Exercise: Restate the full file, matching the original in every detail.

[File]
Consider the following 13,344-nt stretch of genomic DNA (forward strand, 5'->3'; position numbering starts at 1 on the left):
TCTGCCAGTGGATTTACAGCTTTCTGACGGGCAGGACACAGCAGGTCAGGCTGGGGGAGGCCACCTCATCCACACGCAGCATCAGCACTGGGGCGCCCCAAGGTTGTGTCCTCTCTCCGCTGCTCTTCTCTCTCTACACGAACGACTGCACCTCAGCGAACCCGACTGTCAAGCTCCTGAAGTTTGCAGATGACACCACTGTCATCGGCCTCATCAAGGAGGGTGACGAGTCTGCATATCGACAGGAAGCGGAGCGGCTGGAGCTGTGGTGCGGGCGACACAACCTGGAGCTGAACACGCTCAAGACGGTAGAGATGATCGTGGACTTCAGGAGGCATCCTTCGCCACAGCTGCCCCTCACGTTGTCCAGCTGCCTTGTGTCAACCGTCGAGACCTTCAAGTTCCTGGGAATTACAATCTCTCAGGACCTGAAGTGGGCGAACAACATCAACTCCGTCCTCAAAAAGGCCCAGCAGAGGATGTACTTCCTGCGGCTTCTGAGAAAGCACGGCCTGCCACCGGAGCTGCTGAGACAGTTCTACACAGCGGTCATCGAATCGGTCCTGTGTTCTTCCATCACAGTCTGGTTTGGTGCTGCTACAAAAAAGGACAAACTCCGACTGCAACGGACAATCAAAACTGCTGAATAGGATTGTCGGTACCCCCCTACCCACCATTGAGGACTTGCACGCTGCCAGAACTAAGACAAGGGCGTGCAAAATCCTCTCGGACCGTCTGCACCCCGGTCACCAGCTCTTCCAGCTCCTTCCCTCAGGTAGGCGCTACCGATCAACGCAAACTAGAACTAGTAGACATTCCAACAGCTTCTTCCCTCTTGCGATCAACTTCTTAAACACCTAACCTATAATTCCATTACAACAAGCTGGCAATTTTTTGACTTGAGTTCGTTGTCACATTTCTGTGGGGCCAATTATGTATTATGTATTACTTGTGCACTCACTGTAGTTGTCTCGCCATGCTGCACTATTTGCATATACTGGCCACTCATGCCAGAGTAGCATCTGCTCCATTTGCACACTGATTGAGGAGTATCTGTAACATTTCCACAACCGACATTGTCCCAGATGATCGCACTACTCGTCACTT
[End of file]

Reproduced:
Consider the following 13,344-nt stretch of genomic DNA (forward strand, 5'->3'; position numbering starts at 1 on the left):
TCTGCCAGTGGATTTACAGCTTTCTGACGGGCAGGACACAGCAGGTCAGGCTGGGGGAGGCCACCTCATCCACACGCAGCATCAGCACTGGGGCGCCCCAAGGTTGTGTCCTCTCTCCGCTGCTCTTCTCTCTCTACACGAACGACTGCACCTCAGCGAACCCGACTGTCAAGCTCCTGAAGTTTGCAGATGACACCACTGTCATCGGCCTCATCAAGGAGGGTGACGAGTCTGCATATCGACAGGAAGCGGAGCGGCTGGAGCTGTGGTGCGGGCGACACAACCTGGAGCTGAACACGCTCAAGACGGTAGAGATGATCGTGGACTTCAGGAGGCATCCTTCGCCACAGCTGCCCCTCACGTTGTCCAGCTGCCTTGTGTCAACCGTCGAGACCTTCAAGTTCCTGGGAATTACAATCTCTCAGGACCTGAAGTGGGCGAACAACATCAACTCCGTCCTCAAAAAGGCCCAGCAGAGGATGTACTTCCTGCGGCTTCTGAGAAAGCACGGCCTGCCACCGGAGCTGCTGAGACAGTTCTACACAGCGGTCATCGAATCGGTCCTGTGTTCTTCCATCACAGTCTGGTTTGGTGCTGCTACAAAAAAGGACAAACTCCGACTGCAACGGACAATCAAAACTGCTGAATAGGATTGTCGGTACCCCCCTACCCACCATTGAGGACTTGCACGCTGCCAGAACTAAGACAAGGGCGTGCAAAATCCTCTCGGACCGTCTGCACCCCGGTCACCAGCTCTTCCAGCTCCTTCCCTCAGGTAGGCGCTACCGATCAACGCAAACTAGAACTAGTAGACATTCCAACAGCTTCTTCCCTCTTGCGATCAACTTCTTAAACACCTAACCTATAATTCCATTACAACAAGCTGGCAATTTTTTGACTTGAGTTCGTTGTCACATTTCTGTGGGGCCAATTATGTATTATGTATTACTTGTGCACTCACTGTAGTTGTCTCGCCATGCTGCACTATTTGCATATACTGGCCACTCATGCCAGAGTAGCATCTGCTCCATTTGCACACTGATTGAGGAGTATCTGTAACATTTCCACAACCGACATTGTCCCAGATGATCGCACTACTCGTCACTT